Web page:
Email Transmission Rates

For some time we’ve been confused by e-mail data rates and cost, as it applies to boat-based communications. Recently, Mike Parker, a new Sundeer owner and old-time glider guru, brought us up to speed on this subject. Here’s what we learned.

There are eight bits of data in one byte. One byte is more or less equal to a single character (i.e. one byte – or eight bits – equals a letter, number, space, punctuation mark, etc.).

When you hear about a 2400 baud connection over Iridium or Mini-M sat com, this is essentially equivalent to 2400 bits per second of data. Since there are eight bytes in a character, divide the data rate-let’s say 2400 baud-by eight to see how many characters you can send per second. 2400/8 = 300 characters per second.

When you hear about 9600 baud over Globalstar sat phones, you divide 9600 by eight to get 1200 characters per second.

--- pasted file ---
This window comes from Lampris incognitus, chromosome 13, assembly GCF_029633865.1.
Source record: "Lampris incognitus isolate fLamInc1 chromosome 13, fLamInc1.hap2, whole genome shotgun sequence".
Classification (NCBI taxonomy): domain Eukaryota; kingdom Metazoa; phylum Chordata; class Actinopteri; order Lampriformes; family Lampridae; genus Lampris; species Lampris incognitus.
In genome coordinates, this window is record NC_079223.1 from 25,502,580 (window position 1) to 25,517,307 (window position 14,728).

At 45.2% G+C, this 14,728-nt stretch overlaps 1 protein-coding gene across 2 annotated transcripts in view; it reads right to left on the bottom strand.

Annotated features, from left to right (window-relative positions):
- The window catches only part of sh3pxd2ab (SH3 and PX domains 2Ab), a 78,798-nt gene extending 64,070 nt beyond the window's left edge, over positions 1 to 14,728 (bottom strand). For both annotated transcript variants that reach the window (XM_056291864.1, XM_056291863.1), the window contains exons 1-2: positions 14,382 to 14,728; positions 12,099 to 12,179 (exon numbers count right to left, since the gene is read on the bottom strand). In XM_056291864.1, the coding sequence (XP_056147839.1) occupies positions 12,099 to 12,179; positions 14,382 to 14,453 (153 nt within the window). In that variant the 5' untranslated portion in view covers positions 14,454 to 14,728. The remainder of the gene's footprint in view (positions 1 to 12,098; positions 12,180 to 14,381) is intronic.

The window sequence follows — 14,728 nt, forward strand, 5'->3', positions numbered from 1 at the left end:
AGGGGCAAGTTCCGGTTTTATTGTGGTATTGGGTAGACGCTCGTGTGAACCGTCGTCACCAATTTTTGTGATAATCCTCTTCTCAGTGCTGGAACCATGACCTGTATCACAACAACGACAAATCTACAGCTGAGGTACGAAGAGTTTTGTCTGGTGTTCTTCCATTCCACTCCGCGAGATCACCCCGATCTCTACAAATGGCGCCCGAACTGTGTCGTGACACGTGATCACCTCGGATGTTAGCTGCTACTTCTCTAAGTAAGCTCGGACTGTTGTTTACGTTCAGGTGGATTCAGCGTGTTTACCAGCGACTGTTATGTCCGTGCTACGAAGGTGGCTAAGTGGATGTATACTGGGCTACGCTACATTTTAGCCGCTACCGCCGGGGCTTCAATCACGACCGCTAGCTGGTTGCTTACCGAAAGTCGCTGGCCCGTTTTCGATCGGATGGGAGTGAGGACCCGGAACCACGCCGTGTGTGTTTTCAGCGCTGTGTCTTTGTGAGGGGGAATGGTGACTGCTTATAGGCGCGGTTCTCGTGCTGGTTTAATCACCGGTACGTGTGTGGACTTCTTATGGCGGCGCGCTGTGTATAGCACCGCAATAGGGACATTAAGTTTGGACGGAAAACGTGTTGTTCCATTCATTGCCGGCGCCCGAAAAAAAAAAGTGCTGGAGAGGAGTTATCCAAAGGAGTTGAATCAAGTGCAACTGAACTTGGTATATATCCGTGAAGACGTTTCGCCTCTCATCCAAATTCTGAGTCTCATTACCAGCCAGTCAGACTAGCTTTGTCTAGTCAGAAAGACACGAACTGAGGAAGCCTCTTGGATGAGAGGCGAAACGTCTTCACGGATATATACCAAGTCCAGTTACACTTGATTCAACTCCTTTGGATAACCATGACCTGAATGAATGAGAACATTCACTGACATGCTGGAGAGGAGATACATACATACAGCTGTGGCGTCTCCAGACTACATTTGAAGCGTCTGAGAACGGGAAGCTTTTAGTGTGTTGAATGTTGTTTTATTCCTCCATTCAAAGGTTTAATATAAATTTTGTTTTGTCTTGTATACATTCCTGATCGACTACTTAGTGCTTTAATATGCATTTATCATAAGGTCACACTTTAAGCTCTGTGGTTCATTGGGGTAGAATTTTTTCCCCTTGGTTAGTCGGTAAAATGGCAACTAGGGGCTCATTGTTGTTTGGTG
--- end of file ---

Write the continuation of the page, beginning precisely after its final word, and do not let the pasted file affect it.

The average word contains about five characters, so this means the slower sat phone connections can send text at roughly 50 words/second or 3000 words/minute-which is why text-only messages don’t take much connect time.

One of our main concerns is with sending photos and Excel spreadsheet files. Most of the larger web photos published on run about 18,000 to 24,000 bytes of data-this would be a heavily compressed JPG image. To see how long it would take to transmit an 18K byte photo, we first have to convert from bytes to bits by multiplying 18,000 x 8 to get 144,000 bits. Then we divide this by the data rate or 144,000/2400 bits per second to give us 60 seconds of time for the data transmission.

To this we have to add a bit of “overhead” at the beginning and end of each transmission for connection and disconnect.

Bottom line – we can send an average photo like SetSail uses for about a minute of transmission time on the slower services.

Posted by Steve Dashew  (February 13, 2005)

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